A chemist examines Canadian plastics regulations

Dr. Peter Mirtchev, policy manager at the Canadian Chemical Industries Association, shared information about Canada’s new Federal Plastics Register, a legally binding global plastics treaty being pursued by some countries at the United Nations, and other Canadian codes and regulations related to chemical use, including restrictions on perfluoroalkyl and polyfluoroalkyl substances, also known as PFAS, at the Fenestration and Glazing Industry Alliance Summer Conference in Montreal, Quebec. The CIAC Plastics Division represents the Canadian plastics industry.

Piotr MirtczowIn his presentation “Plastics Regulations in Canada – What’s on the Horizon?” Mirtchev told conference participants: “We will talk about what is happening in the plastics regulatory space and how you can respond.”

Single-use plastics

Mirtchev started with the current changes to the single-use plastics ban, which was published in December 2021. Multiple notices of objections were filed in 2022, but the final regulations were published in June 2022. “The ban extends to the production, import and sale of the following six single-use plastics: checkout bags, straws, stirrers, wheels, cutlery and food products,” says Mirtchev. “But instead of bans, we need to invest in recycling infrastructure and innovation to take the $8 billion worth of plastics that currently ends up in landfills and put them back into the economy.”

Federal Register of Plastics

The new federal plastics register was first consulted in July 2022 and a technical document was published in April 2023. “The government took quick action,” says Mirtchev. The register is a data collection process that aims to standardize all available information on plastic flows. It aims to ensure data openness and availability, provide comprehensive and comparable information, provide benchmarks, and inform and encourage investment at every stage of the plastics life cycle, says Mirtchev. The product categories included include construction materials, although packaging, single-use plastics and electronics are in first place. “The data can be useful, but the registry, despite its good intentions, is too extensive,” says Mirtchev.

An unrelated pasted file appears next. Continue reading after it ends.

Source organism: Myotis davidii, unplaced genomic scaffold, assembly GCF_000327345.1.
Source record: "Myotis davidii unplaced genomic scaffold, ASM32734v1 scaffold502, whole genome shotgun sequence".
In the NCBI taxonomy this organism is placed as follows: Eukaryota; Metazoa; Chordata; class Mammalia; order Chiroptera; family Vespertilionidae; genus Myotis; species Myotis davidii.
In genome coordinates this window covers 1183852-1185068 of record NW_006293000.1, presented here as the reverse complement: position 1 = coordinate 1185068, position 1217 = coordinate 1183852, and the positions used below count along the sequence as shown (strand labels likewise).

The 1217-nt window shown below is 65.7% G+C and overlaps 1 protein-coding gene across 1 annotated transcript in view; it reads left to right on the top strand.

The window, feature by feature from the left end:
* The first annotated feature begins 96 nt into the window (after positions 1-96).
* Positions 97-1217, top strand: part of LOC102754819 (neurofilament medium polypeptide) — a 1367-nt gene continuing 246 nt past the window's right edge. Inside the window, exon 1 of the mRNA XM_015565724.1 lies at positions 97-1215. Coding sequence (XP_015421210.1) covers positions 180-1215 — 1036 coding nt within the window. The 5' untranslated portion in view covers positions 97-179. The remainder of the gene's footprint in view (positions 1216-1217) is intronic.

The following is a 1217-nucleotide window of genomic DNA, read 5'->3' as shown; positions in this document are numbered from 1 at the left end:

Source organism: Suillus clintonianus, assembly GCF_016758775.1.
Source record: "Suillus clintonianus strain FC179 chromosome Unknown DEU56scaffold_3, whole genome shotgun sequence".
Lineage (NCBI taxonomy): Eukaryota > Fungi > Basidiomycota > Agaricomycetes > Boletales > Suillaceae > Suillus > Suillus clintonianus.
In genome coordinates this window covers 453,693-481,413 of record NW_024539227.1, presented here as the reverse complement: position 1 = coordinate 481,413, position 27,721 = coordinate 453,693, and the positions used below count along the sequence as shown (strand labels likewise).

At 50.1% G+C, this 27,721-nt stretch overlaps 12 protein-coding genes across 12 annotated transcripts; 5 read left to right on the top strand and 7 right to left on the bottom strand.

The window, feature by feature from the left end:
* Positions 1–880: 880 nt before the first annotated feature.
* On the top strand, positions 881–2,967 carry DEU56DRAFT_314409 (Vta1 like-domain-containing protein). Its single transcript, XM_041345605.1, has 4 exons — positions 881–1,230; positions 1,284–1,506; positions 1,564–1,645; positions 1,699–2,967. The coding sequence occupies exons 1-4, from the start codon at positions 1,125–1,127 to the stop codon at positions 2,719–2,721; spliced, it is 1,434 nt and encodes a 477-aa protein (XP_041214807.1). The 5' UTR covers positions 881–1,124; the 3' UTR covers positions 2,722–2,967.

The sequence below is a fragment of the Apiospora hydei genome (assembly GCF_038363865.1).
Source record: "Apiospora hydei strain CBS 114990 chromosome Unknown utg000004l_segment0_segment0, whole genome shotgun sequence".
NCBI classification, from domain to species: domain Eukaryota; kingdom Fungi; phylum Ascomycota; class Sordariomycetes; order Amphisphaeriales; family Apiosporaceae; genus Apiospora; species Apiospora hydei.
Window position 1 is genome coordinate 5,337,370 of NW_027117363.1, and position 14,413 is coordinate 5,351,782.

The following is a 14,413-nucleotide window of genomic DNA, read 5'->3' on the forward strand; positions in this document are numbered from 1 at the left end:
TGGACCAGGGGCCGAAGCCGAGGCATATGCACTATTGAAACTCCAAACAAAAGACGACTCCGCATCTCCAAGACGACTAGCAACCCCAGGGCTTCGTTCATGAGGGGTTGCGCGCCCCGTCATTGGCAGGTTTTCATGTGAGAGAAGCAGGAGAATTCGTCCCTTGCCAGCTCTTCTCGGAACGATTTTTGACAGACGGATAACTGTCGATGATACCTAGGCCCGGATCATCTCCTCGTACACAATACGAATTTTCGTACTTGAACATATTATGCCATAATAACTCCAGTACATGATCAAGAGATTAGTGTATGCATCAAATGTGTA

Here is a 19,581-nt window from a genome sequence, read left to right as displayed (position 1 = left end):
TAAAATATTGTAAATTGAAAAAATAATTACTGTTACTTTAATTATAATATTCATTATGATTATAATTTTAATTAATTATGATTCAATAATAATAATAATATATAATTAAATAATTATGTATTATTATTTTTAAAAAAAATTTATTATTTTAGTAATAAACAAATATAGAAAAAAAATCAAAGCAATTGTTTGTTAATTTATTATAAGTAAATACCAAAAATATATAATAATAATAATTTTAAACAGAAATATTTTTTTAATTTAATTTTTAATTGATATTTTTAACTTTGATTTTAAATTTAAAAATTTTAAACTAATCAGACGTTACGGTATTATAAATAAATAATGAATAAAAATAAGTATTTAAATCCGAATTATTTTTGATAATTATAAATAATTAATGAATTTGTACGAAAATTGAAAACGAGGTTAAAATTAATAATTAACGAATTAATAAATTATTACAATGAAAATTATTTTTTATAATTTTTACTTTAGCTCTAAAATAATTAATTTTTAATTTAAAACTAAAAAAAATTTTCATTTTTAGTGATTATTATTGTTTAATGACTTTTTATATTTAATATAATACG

When PFAS were developed in the 1940s, “those were different times,” Mirtchev says. “The chemists were just happy to get the results and cared less about protecting the environment.” There are approximately 230 PFAS substances approved for use in Canada. “To the best of (CIAC’s) knowledge, there is no large-scale commercial production of PFAS in Canada,” he says.

Global Treaty on Plastic Pollution

A global treaty on plastic pollution is currently being drafted. UN member states have agreed to establish an Intergovernmental Negotiating Committee to develop a legally binding global instrument on plastic pollution by the end of 2024. There will be five INC meetings to negotiate an agreement, followed by a diplomatic conference to facilitate the adoption of the treaty. “In April, progress was made towards streamlining the proposed treaty text,” he says. The last negotiation session will take place in November and December.

Industry advocacy

“We are trying to solve the problem of plastic pollution, not eliminate it completely,” Mirtchev concludes. “From a regulatory perspective, plastics occupy an important place and will continue to be in the spotlight. But there are ways the industry can respond.” Mirtchev’s recommendations included:

  • Urge governments to recognize the value of plastics as the sustainable choice that enables our modern lives.
  • Push to develop policies and regulations that encourage and accelerate the transition to a circular economy.
  • Government support should be sought and de-risked for investment priorities (e.g. advanced recycling technologies and decarbonization initiatives, recycling infrastructure).
  • Seek to align provincial/federal/international policies to support Canadian businesses to become more competitive.